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Statistics say that there are over 110 million people in the world who either snowboard or ski. You wouldn't get this impression from the gaming industry, which seldom has a release tailored for either sport. In-fact, you'd have to look back to 2012's SSX for the last AAA release of a snowsport.
This is what makes Ubisoft's Steep so special. It fills a massive void that has grown over the years in a well thought out way that is not only distinct in execution, but manages to be highly entertaining to the sort of person who has felt neglected by the genre.
Set in the Alps, the first impression Steep makes is a good one. This is a beautiful game that at times is reminiscent of Tom Clancy's The Division, with snow-packed terrain as far as the eyes can see. Especially when it comes to PC, the visual fidelity is well beyond anything we've seen from the genre before. Vistas offer a splendid sight at a virtual recreation of one of Earth's most precious locales.
The presentation excels across the board. Character models have true-to-life animations and clothing based physics that make the game appear spectacular in motion. The texture quality and shaders present an atmosphere that begs to be utilized to the fullest by screenshot junkies. Actually, this is one of the most photogenic games you will find in 2016. It offers many methods for controlling the camera, recording replays, and even sharing what you create. You can also play the game in first-person view, which is great for immersion.
This is particularly surprising when you take into account that this is an open-world game. With the ability to swap between skis, a snowboard, wingsuit, or parachute, you're given full freedom for exploring the mountainsides of the Alps. Ubisoft has gone as far as to implement walking, meaning that you can walk around hangout areas and engage with other players if you'd like. You know, just like the real thing.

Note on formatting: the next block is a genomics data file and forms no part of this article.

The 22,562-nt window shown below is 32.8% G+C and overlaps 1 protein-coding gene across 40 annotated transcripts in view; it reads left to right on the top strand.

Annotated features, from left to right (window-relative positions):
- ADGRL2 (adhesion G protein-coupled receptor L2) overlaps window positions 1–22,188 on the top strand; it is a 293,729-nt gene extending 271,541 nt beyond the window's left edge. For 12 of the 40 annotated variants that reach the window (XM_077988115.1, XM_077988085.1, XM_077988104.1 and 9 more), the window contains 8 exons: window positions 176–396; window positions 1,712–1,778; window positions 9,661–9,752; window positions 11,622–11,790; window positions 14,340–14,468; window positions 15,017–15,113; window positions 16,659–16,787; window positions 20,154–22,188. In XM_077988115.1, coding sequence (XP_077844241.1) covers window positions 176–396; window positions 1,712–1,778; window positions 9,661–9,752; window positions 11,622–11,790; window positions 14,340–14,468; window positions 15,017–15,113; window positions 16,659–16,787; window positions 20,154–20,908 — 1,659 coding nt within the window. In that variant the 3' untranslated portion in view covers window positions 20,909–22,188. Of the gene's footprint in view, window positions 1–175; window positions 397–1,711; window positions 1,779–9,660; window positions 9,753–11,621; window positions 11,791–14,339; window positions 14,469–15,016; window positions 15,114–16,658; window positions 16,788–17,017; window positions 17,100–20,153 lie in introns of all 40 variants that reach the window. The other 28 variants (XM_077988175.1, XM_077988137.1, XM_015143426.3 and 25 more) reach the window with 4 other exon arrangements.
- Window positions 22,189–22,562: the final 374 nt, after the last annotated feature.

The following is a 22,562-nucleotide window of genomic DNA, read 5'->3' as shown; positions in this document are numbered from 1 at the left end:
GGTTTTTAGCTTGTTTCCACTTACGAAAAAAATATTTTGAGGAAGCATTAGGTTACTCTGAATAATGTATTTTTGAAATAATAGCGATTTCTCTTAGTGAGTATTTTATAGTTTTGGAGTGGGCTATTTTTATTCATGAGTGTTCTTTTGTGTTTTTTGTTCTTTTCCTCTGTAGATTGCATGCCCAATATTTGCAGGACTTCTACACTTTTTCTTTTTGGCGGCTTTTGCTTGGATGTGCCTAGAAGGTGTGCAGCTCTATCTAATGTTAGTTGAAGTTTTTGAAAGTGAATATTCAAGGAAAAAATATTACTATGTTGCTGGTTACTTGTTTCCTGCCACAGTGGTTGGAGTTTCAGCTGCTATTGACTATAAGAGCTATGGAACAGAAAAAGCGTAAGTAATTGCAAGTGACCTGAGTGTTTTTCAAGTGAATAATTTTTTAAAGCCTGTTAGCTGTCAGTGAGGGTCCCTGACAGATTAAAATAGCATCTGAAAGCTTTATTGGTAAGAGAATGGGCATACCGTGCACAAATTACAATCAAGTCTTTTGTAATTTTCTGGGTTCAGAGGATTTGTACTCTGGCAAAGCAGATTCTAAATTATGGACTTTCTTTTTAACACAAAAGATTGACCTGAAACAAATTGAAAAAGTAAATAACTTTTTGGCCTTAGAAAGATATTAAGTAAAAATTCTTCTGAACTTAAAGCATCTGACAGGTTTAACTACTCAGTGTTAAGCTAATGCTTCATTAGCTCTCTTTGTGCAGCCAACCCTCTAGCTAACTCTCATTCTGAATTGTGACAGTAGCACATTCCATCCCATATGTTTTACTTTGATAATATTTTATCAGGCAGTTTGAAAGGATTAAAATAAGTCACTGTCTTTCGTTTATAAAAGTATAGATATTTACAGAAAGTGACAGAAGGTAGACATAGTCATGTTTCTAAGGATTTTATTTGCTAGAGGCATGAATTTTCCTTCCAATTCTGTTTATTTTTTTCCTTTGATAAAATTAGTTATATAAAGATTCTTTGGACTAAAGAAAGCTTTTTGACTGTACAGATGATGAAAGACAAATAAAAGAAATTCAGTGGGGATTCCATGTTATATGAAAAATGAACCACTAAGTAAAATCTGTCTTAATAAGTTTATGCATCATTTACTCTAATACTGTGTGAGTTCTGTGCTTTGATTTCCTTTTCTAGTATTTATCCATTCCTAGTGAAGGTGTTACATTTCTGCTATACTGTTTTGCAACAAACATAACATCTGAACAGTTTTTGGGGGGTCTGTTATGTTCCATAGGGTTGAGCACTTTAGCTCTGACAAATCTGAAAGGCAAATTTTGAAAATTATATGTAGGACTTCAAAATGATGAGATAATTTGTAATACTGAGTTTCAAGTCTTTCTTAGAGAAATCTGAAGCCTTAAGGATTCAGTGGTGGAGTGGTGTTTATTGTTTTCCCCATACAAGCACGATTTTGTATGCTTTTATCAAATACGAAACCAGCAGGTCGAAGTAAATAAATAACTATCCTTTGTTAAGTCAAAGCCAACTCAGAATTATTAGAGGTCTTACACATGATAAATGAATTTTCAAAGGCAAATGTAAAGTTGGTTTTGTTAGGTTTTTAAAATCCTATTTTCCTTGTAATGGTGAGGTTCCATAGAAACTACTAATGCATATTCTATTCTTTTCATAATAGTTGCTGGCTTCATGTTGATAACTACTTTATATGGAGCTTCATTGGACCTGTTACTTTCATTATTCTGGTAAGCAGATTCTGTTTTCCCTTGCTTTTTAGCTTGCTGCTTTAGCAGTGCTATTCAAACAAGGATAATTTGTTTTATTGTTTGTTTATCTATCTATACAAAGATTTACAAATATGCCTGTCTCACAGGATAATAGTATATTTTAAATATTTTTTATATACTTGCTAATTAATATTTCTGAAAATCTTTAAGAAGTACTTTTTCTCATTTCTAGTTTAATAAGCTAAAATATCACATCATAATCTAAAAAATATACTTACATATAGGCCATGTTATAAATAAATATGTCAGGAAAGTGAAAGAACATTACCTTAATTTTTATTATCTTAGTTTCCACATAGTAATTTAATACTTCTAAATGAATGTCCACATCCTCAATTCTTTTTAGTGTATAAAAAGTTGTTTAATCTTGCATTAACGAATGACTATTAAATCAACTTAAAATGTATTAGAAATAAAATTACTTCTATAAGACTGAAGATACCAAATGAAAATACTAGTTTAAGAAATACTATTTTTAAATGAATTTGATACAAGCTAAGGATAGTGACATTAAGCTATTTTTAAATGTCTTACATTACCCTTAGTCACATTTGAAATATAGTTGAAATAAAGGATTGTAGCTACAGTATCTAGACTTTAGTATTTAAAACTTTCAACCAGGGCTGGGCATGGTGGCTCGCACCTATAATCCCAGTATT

Steep veers far more toward the realm of simulation when compared to games like SSX, which means that navigation and trick execution takes a lot of practice. You may find yourself stumbling a lot at first, some of which can be blamed on a lack of refinement. Over time, frustrations dissipate as you learn how to circumvent the quirks of the controls.
On this note, it's disappointing that tricks are relatively de-emphasized in Steep. It's difficult to perform flashy skills, and there is no grinding. Because of this, it's more of a racing and carving game with exploration elements. Although this will be a deal breaker for some, it fulfills its role nicely.
What will make up for this for certain consumers is the multiplayer integration. Steep's world can be enjoyed by many people at once, some of which comes in free-roam form with strangers, but also organized group play. It's actually quite remarkable that the game managed to not only implement a multiplayer solution, but one that has such a great sense of freedom.
This freedom is Steep's greatest asset. The inclusion of four disciplines keeps things varied as you chart the world, moving from mild slopes to rocky cliffsides and freestyle parks. Being able to do all this with friends is a major achievement that will make it a go-to for potentially millions of people this holiday season who are looking to enjoy the mountainside without the trip.